If you think that you may want to cancel an equity release scheme in the future (for example, if you are expecting to receive an inheritance in a few years time) it is advisable to take out a lifetime mortgage rather than a reversion scheme. You can usually pay off a mortgage scheme early, although you should check if there are any penalty charges.
Reversion schemes, however, can’t be cancelled.
Are equity release schemes regulated?
The Financial Services Authority (FSA) regulates Lifetime Mortgages and Home Reversion Schemes.
If you decided to invest the money you get from an equity release scheme in an annuity then the company involved will be regulated by the FSA.
Many of the best-known companies offering equity release schemes sign up to the SHIP Code of Practice . SHIP stands for ‘Safe Home Income Plans’, but the code of practice covers many different type of equity release schemes, not just the mortgage-based home income plans.
SHIP members agree to follow a voluntary code of practice, undertaking to provide a fair, safe and complete presentation of their schemes to potential clients. SHIP members provide a certificate which has to be signed by the client’s solicitor before a scheme can be taken out.
Are there any costs involved in taking out a scheme?
Yes. There will be solicitor’s fees, the costs of having your home valued by a surveyor and possibly also an administration fee charged by the company organising the scheme.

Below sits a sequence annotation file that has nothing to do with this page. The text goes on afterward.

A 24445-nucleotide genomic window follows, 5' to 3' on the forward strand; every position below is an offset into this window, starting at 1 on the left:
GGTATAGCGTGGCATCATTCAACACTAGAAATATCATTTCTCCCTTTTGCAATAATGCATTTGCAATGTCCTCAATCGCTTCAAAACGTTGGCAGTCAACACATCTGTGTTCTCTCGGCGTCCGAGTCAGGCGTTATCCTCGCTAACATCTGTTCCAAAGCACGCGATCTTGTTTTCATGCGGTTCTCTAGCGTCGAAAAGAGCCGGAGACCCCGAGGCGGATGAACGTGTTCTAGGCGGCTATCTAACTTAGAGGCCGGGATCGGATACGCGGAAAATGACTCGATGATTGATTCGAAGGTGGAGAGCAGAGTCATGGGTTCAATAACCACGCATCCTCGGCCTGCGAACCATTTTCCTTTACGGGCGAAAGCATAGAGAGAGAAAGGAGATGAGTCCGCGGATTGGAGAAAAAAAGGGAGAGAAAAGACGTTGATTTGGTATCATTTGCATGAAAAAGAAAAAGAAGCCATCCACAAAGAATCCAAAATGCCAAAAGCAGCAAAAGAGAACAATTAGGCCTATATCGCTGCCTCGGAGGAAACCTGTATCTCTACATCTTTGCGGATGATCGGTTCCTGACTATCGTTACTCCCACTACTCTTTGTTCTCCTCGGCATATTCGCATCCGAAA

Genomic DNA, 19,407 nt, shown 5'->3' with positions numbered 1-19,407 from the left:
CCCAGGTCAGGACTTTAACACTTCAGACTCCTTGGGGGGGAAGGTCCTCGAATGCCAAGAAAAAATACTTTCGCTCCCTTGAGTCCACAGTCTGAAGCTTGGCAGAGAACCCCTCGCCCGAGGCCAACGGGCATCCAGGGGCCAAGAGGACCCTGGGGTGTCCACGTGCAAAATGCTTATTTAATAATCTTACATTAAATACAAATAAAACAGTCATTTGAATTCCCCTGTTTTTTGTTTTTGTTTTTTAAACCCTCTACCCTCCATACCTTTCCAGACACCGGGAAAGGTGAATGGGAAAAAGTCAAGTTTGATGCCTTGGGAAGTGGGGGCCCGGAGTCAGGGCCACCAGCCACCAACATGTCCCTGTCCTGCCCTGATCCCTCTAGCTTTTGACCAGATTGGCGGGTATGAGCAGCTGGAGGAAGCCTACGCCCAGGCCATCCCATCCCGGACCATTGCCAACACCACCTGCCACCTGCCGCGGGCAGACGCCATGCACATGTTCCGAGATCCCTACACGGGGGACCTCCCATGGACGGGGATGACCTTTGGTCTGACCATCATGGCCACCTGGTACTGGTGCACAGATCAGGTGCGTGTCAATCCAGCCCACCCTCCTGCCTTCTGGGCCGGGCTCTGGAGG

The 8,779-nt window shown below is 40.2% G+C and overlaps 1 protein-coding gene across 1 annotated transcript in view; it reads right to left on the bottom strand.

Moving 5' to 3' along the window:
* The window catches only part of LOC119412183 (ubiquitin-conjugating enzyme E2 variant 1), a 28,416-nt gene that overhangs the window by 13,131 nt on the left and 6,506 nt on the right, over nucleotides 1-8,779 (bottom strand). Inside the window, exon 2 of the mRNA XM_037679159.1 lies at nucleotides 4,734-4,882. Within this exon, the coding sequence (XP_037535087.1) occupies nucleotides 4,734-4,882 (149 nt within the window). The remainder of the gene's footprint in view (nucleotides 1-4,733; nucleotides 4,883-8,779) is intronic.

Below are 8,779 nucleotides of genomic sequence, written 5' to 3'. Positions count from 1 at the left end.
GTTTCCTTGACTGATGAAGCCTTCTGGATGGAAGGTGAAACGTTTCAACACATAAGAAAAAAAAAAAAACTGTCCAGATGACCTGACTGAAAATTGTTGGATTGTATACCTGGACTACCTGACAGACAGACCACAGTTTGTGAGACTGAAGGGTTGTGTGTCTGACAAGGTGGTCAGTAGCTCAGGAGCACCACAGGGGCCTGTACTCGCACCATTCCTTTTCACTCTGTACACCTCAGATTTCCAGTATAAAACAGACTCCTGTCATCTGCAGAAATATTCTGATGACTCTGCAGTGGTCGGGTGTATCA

Make sure that all costs are clearly stated and that you understand exactly what you are paying for.
For our advice we can charge a fee of typically £595 paid on completion and we receive commission from the lender.
What happens if property prices change?
With a lifetime mortgage, such as a home income plan, any changes in property prices can affect the amount you eventually leave to your heirs. If property prices rise, your home will be worth more when it comes to be sold, so your heirs will gain the full benefit of any remaining equity after the mortgage, and any remaining interest, had been paid off.
If property prices fall and your home is worth less, your heirs will inherit a smaller sum after the mortgage has been paid off. If the value of your home falls substantially and is worth less than the mortgage taken out, there may be nothing left for your heirs to inherit. However, they will not be liable for any shortfall.
If you choose a reversion scheme and sell all of your house, then only the company that bought your house will be affected by changes in property prices. If you sell part of your house and its value alters, both the company that bought the house and your heirs will be jointly affected.
Make sure that the effect of changes in property prices is clearly stated and that you understand what can happen before you commit yourself to any scheme.
Who pays for repairs to the house?
You are responsible for any repairs and maintenance, regardless of which scheme you choose. You also still have to pay all your usual bills, such as Council Tax, electricity bills, insurance and so on.
What happens if someone moves in with me after I take out a scheme?
Anyone who moves in with you after you take out a scheme – whether a relative, friend or a new husband or wife – may not be able to stay in the property after your death. This is because the scheme would come to an end, and the property would have to be sold.